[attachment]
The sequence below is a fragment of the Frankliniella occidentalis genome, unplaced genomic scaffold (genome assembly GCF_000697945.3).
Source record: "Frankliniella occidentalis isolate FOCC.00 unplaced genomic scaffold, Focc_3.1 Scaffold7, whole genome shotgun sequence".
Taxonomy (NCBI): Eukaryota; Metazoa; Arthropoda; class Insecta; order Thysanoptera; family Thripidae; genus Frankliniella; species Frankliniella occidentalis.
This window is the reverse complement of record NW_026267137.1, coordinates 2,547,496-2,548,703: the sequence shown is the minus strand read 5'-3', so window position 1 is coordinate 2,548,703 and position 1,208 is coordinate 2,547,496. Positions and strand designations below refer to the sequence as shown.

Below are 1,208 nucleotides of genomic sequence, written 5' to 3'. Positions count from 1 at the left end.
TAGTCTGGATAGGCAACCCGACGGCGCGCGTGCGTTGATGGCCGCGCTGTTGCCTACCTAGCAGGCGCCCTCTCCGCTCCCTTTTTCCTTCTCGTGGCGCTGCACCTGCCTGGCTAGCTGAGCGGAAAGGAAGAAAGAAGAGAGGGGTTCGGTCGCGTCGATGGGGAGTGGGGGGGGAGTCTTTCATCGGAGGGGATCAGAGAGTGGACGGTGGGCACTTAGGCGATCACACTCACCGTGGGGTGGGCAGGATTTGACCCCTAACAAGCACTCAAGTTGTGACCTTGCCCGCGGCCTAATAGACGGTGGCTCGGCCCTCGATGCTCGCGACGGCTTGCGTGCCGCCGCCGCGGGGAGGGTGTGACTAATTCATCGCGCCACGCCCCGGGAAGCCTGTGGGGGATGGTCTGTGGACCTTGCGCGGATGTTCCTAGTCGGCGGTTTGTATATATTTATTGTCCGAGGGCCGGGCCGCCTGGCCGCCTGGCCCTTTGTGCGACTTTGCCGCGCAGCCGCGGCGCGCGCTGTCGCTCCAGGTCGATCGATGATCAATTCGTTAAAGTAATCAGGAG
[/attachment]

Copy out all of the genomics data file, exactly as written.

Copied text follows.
The sequence below is a fragment of the Frankliniella occidentalis genome, unplaced genomic scaffold (genome assembly GCF_000697945.3).
Source record: "Frankliniella occidentalis isolate FOCC.00 unplaced genomic scaffold, Focc_3.1 Scaffold7, whole genome shotgun sequence".
Taxonomy (NCBI): Eukaryota; Metazoa; Arthropoda; class Insecta; order Thysanoptera; family Thripidae; genus Frankliniella; species Frankliniella occidentalis.
This window is the reverse complement of record NW_026267137.1, coordinates 2,547,496-2,548,703: the sequence shown is the minus strand read 5'-3', so window position 1 is coordinate 2,548,703 and position 1,208 is coordinate 2,547,496. Positions and strand designations below refer to the sequence as shown.

Below are 1,208 nucleotides of genomic sequence, written 5' to 3'. Positions count from 1 at the left end.
TAGTCTGGATAGGCAACCCGACGGCGCGCGTGCGTTGATGGCCGCGCTGTTGCCTACCTAGCAGGCGCCCTCTCCGCTCCCTTTTTCCTTCTCGTGGCGCTGCACCTGCCTGGCTAGCTGAGCGGAAAGGAAGAAAGAAGAGAGGGGTTCGGTCGCGTCGATGGGGAGTGGGGGGGGAGTCTTTCATCGGAGGGGATCAGAGAGTGGACGGTGGGCACTTAGGCGATCACACTCACCGTGGGGTGGGCAGGATTTGACCCCTAACAAGCACTCAAGTTGTGACCTTGCCCGCGGCCTAATAGACGGTGGCTCGGCCCTCGATGCTCGCGACGGCTTGCGTGCCGCCGCCGCGGGGAGGGTGTGACTAATTCATCGCGCCACGCCCCGGGAAGCCTGTGGGGGATGGTCTGTGGACCTTGCGCGGATGTTCCTAGTCGGCGGTTTGTATATATTTATTGTCCGAGGGCCGGGCCGCCTGGCCGCCTGGCCCTTTGTGCGACTTTGCCGCGCAGCCGCGGCGCGCGCTGTCGCTCCAGGTCGATCGATGATCAATTCGTTAAAGTAATCAGGAG